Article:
Learning Again

Took a friend’s teenage daughter around my ‘hood last week, as she was interested in photography as a hobby. I agreed to take her around and shoot some photos with a mini digital camera I lent her. It was a lot of fun, but I do wish the weather wasn’t so hot and humid! I know I got looks because of how unsightly I looked with my crunched up face and sweat pouring down. Oh yeah. We were having so much fun we didn’t even realize we were outside for three hours straight! I definitely DO NOT recommend doing this in Shenzhen because you can really get sick from it, trust me.

Talking with her and just showing her the basics really got me thinking about how I started in photography.  From this experience I realize that I should give myself credit for some of the good photos I’ve taken so far.

Here is what I’d recommend/do if someone is looking to get into photography:

1)Surround yourself with the ‘right’ people – by this I mean fellow photographers who are interested in taking photographs. When I lived in Korea I met a bunch of guys who were also starting out and we all scouted different areas in Seoul to take photos of. We’d share our photos with each other once in a while. This really encouraged me to go out there and photograph, and I ended up being the one to initiate photo meetings. Being around people who want to do the same hobby as you can be a really great motivator, and they can also help with tips and suggestions.

2) Figure out what you like  – When I talked to this girl I took around, I wanted to see what subjects she was interested in. Turns out she likes to look at old black and white photos from the 20s.  She showed me some of these photos on her phone and we went around looking at how to turn ‘modern’ Shenzhen scenes into photos similar to ones she likes so much. I think she got a lot out of that and by the end of our walk she didn’t need much encouragement to take photos around her.  If you start taking photos and you have no interest in what you are taking photos of (e.g. for me I wasn’t so much interested in studio photography) it won’t encourage you to stick to the hobby. That being said, if you want to experiment with different areas that in my opinion is the same is figuring out what you like.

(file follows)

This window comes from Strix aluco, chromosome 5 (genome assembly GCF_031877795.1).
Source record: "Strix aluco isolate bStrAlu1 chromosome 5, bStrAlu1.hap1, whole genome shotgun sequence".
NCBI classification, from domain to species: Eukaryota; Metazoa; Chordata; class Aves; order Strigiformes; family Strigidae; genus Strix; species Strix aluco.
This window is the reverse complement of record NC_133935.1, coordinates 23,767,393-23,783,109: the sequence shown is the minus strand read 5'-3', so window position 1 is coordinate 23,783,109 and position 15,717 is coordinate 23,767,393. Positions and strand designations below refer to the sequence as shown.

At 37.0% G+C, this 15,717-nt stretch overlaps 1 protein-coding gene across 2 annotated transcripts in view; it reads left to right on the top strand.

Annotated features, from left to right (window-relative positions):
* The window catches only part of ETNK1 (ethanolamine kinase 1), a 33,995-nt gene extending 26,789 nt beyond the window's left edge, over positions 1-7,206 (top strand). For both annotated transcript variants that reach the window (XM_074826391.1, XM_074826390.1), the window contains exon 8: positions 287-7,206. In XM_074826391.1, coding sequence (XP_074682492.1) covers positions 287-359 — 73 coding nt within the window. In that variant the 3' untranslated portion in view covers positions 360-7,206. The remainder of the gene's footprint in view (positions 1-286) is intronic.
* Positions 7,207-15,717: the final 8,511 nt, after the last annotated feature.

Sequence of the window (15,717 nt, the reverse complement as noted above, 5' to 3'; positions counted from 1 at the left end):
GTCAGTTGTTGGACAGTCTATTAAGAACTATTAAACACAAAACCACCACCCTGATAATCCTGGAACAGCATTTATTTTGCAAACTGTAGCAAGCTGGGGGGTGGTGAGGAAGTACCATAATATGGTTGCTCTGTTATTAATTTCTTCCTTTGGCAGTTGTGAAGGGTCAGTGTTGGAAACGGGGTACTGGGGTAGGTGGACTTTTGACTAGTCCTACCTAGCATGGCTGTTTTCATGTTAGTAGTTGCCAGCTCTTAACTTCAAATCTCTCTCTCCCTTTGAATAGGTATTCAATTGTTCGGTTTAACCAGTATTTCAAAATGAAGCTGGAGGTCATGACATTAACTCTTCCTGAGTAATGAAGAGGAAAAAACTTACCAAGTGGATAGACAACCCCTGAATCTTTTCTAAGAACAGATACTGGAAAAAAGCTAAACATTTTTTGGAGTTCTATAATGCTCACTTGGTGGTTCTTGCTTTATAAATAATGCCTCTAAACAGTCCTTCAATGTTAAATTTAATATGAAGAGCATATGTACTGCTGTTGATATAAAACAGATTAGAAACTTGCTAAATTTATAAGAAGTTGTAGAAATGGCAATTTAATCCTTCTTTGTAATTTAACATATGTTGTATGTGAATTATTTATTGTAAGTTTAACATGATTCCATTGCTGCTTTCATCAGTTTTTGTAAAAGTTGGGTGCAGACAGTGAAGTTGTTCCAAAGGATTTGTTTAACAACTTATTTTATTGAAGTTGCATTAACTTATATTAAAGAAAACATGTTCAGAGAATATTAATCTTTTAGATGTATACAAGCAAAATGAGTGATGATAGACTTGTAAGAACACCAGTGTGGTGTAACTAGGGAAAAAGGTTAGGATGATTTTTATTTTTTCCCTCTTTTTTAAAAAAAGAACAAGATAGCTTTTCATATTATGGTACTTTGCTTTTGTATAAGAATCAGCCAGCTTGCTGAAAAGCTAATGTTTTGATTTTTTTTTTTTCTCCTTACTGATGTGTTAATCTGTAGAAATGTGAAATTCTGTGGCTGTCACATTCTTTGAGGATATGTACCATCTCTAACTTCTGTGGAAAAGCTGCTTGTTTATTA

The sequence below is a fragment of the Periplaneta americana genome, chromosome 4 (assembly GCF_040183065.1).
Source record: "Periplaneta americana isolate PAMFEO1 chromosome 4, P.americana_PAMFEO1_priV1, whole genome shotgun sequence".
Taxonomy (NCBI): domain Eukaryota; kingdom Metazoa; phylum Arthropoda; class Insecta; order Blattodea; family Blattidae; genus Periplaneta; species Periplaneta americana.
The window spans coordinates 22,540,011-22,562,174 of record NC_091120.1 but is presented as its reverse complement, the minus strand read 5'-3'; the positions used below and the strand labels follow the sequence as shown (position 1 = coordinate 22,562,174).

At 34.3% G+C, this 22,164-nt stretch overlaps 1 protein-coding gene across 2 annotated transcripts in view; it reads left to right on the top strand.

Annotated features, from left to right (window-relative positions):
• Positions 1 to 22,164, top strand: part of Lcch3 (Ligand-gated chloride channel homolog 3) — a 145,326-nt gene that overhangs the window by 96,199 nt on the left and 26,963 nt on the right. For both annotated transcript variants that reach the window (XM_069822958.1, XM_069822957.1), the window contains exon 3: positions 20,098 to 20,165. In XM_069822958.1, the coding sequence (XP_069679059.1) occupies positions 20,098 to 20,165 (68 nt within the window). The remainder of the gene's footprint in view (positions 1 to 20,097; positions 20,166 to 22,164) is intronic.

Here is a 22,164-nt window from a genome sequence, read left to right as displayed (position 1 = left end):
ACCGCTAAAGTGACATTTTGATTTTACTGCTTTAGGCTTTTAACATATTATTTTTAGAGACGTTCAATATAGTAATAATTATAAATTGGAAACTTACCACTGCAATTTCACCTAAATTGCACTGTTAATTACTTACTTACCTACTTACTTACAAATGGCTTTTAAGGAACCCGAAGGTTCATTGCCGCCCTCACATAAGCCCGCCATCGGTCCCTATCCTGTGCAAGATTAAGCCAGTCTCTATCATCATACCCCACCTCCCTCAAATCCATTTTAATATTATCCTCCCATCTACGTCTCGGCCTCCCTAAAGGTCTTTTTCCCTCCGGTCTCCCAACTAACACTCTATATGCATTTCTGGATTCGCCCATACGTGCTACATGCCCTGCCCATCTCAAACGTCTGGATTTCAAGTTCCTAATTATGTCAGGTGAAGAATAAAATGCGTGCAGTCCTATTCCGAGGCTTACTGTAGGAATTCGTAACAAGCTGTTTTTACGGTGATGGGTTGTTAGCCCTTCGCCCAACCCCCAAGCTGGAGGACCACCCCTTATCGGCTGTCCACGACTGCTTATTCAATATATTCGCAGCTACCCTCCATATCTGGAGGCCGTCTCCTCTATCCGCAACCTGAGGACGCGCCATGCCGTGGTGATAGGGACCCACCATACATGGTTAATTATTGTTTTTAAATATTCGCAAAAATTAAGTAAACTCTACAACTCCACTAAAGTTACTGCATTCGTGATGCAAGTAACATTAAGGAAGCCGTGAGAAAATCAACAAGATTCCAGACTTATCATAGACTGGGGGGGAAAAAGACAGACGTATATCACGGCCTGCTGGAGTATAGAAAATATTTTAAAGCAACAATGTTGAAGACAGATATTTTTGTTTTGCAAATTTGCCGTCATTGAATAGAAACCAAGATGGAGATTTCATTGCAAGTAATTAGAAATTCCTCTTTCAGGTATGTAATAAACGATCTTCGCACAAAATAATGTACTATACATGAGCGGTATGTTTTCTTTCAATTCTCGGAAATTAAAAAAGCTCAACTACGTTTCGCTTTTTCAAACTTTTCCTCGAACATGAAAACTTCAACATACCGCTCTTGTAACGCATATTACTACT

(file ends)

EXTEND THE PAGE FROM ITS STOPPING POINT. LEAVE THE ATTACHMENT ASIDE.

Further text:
3)Shoot shoot shoot! – This one is a given.  I’m still a little nervous taking photos of people on the street but I am a lot better than before.  Practicing more also makes you more comfortable around a camera, and of course, shooting better photos 🙂

4)Learn to shoot at different angles – When this girl and I stumbled upon a mini firetruck, I suggested she take the photo in different ways. I got her to get close, far away, crouch down, tip toe while taking a photo and just look at the difference even though it’s still the same thing she is taking a photo of. Of course, you can only do this with inanimate objects, unless you want to chase a person down!

5) Don’t invest in too much equipment, or the ‘best’ that money can buy at first– Unless you’ve been shooting for a while and you are seriously interested in it, I’d hold off making a big purchase (Leica cameras anyone?). It may collect dust or you’ll lose money trying to resell your equipment. When I first started shooting with a digital SLR, I got two basic lenses and built my collection from there. I also knew a friend who bought about 6000 USD worth of equipment then was reselling it three months later. Of course, if you have more money than you know what to do with, by all means disregard this advice.

6) Look at photos and forums – I know this personally helped me to define what I really liked about photography and just learn new techniques.  Through online forums I actually found my wedding photographer who ended up teaching me studio photography (I’m actually kind of interested in it at the moment, though I’d want to get a DLSR again if I want to do it more), met some great friends I’ve had for years, and gotten advice on where to buy film etc.  Looking at images from other photographers really inspired me to shoot more. If you are in a position where you don’t meet hobby photographers in person regularly, chatting with people online can also help be a good motivator.

If there are any tips you’d like to share I’d definitely appreciate it!

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